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Excerpts from “Orientation to Hawaii’s Plantation Village”

 

Work Force

 

Because of the shrinking native labor force, which was being ravished by diseases brought by the foreigners, the plantation owners recognized that they needed to look elsewhere for a cheap labor force.  The first immigrant group brought to work on the sugar plantations were the Chinese who had some experience in refining sugar.  Primarily males were recruited.  Many returned to China once their labor contract was completed.  With the demands for sugar increased, a demand for cheap labor force increased too.  To be able to supply the plantations with the needed workers, the owners began looking to other sources.  They sent recruiters to the Azores and Madeira in Portugal, Japan, Korea, Norway, Puerto Rico, and the Philippines.  Each different ethnic group would work under a different wage scale and rate; the latest arrival would be paid less.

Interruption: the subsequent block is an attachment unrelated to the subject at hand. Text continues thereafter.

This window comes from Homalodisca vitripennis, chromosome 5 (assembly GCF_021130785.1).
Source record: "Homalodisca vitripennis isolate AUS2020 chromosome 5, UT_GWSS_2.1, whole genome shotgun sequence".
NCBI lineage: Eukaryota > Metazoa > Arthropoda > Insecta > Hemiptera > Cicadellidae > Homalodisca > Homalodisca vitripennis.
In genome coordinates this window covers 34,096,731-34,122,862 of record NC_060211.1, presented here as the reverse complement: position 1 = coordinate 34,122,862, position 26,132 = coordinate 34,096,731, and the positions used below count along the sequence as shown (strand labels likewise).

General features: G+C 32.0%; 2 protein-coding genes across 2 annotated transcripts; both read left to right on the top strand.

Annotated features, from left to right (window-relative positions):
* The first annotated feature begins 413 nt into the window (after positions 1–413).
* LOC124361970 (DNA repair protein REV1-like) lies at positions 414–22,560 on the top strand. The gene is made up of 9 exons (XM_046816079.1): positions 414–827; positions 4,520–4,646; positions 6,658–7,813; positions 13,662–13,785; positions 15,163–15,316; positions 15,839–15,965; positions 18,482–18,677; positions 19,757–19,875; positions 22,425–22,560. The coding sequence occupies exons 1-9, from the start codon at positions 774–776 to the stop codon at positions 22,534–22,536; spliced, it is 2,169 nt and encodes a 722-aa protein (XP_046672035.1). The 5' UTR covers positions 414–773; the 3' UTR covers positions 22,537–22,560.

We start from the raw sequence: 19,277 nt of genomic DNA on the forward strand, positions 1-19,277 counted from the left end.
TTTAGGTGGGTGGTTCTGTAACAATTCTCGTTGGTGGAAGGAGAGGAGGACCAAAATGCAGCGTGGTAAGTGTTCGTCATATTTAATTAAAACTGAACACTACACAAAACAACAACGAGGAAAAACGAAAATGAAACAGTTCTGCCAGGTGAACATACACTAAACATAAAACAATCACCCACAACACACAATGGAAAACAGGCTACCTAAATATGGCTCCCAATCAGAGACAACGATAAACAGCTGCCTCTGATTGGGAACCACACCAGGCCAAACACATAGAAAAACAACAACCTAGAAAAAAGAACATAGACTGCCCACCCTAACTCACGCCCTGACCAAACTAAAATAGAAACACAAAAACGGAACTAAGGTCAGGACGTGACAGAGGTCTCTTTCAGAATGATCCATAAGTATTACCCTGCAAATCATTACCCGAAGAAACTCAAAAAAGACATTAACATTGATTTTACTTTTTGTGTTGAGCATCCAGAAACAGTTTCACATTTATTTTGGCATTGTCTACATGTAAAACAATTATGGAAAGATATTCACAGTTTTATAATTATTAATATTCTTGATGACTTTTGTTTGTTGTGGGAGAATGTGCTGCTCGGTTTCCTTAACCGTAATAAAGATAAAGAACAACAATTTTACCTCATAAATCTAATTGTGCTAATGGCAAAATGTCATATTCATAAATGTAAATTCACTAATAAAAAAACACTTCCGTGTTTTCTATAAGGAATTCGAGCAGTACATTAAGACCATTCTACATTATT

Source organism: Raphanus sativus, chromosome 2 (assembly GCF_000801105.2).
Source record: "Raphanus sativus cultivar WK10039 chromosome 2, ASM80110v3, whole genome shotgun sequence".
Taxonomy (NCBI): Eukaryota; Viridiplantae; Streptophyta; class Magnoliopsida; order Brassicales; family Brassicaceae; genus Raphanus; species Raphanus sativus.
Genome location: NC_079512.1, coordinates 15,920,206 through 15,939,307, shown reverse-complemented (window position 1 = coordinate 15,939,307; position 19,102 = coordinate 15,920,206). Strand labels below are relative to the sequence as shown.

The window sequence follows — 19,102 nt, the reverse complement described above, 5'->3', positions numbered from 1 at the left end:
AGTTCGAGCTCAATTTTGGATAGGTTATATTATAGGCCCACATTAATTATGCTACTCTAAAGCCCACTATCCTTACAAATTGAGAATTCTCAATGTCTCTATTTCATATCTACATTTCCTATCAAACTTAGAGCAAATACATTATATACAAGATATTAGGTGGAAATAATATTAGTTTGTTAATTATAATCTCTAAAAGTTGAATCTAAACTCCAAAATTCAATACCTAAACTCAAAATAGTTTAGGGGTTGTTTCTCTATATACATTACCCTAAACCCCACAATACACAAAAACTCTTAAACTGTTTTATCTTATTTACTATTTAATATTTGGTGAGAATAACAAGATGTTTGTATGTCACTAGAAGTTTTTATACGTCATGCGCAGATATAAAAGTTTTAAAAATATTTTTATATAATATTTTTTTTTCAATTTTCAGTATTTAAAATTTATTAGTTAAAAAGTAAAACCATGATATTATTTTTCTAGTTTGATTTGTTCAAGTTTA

Ravished: to overwhelm

 

 

 

Refining: to produce a purer form of something

 

Labor: the workers

 

Recruiters: to enlist somebody

 

Wage: a scale of the different wages paid to employees (workes)

 

 

Major Ethnic Group Immigration Period for Plantation Laborers

 

Chinese (18,000 +)                 1852 (first group)        1886 - 1884

 

Portuguese (12,000)                1878-1887                   1906 - 1913

 

Japanese (61,000)                   1868 (first group)        1885 to 1924

 

Puerto Rican (5,200)               1900 - 1901

 

Okinawan (20,000)                 1900 - 1924

 

Koreans (7,000)                      1903 - 1905

 

Filipinos (100,000)                 1906 - 1930